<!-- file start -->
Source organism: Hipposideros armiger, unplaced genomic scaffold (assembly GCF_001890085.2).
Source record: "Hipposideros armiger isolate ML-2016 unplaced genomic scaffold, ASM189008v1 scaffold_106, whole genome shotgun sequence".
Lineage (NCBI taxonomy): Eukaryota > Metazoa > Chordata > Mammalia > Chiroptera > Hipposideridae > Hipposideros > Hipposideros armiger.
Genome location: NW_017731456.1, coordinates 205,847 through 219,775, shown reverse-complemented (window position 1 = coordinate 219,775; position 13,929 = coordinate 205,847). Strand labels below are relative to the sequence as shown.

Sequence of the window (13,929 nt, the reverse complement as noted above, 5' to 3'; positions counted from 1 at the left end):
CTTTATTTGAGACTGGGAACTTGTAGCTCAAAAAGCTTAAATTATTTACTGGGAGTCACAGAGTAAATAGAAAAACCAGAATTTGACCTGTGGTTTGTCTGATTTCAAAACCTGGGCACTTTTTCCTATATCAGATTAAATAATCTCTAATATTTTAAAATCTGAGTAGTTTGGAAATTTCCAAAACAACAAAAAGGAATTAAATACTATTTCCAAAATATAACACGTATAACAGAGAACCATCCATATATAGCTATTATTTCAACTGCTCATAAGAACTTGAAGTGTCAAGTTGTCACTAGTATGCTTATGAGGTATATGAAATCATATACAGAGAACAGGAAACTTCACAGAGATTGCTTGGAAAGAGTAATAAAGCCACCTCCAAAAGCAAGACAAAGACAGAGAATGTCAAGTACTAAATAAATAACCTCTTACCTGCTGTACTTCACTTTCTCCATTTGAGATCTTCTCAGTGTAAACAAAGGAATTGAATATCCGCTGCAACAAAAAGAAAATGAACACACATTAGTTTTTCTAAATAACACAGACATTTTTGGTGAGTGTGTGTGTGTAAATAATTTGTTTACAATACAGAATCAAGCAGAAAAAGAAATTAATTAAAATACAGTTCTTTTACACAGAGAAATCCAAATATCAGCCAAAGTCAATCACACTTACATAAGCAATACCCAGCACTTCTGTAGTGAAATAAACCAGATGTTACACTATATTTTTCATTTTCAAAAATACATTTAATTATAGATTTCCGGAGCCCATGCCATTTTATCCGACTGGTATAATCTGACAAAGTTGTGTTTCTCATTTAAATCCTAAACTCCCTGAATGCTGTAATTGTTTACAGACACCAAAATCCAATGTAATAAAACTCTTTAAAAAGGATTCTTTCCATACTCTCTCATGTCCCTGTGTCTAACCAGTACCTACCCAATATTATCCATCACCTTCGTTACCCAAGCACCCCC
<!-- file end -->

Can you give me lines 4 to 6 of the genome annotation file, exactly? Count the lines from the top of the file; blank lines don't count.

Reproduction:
Genome location: NW_017731456.1, coordinates 205,847 through 219,775, shown reverse-complemented (window position 1 = coordinate 219,775; position 13,929 = coordinate 205,847). Strand labels below are relative to the sequence as shown.

Sequence of the window (13,929 nt, the reverse complement as noted above, 5' to 3'; positions counted from 1 at the left end):
CTTTATTTGAGACTGGGAACTTGTAGCTCAAAAAGCTTAAATTATTTACTGGGAGTCACAGAGTAAATAGAAAAACCAGAATTTGACCTGTGGTTTGTCTGATTTCAAAACCTGGGCACTTTTTCCTATATCAGATTAAATAATCTCTAATATTTTAAAATCTGAGTAGTTTGGAAATTTCCAAAACAACAAAAAGGAATTAAATACTATTTCCAAAATATAACACGTATAACAGAGAACCATCCATATATAGCTATTATTTCAACTGCTCATAAGAACTTGAAGTGTCAAGTTGTCACTAGTATGCTTATGAGGTATATGAAATCATATACAGAGAACAGGAAACTTCACAGAGATTGCTTGGAAAGAGTAATAAAGCCACCTCCAAAAGCAAGACAAAGACAGAGAATGTCAAGTACTAAATAAATAACCTCTTACCTGCTGTACTTCACTTTCTCCATTTGAGATCTTCTCAGTGTAAACAAAGGAATTGAATATCCGCTGCAACAAAAAGAAAATGAACACACATTAGTTTTTCTAAATAACACAGACATTTTTGGTGAGTGTGTGTGTGTAAATAATTTGTTTACAATACAGAATCAAGCAGAAAAAGAAATTAATTAAAATACAGTTCTTTTACACAGAGAAATCCAAATATCAGCCAAAGTCAATCACACTTACATAAGCAATACCCAGCACTTCTGTAGTGAAATAAACCAGATGTTACACTATATTTTTCATTTTCAAAAATACATTTAATTATAGATTTCCGGAGCCCATGCCATTTTATCCGACTGGTATAATCTGACAAAGTTGTGTTTCTCATTTAAATCCTAAACTCCCTGAATGCTGTAATTGTTTACAGACACCAAAATCCAATGTAATAAAACTCTTTAAAAAGGATTCTTTCCATACTCTCTCATGTCCCTGTGTCTAACCAGTACCTACCCAATATTATCCATCACCTTCGTTACCCAAGCACCCCC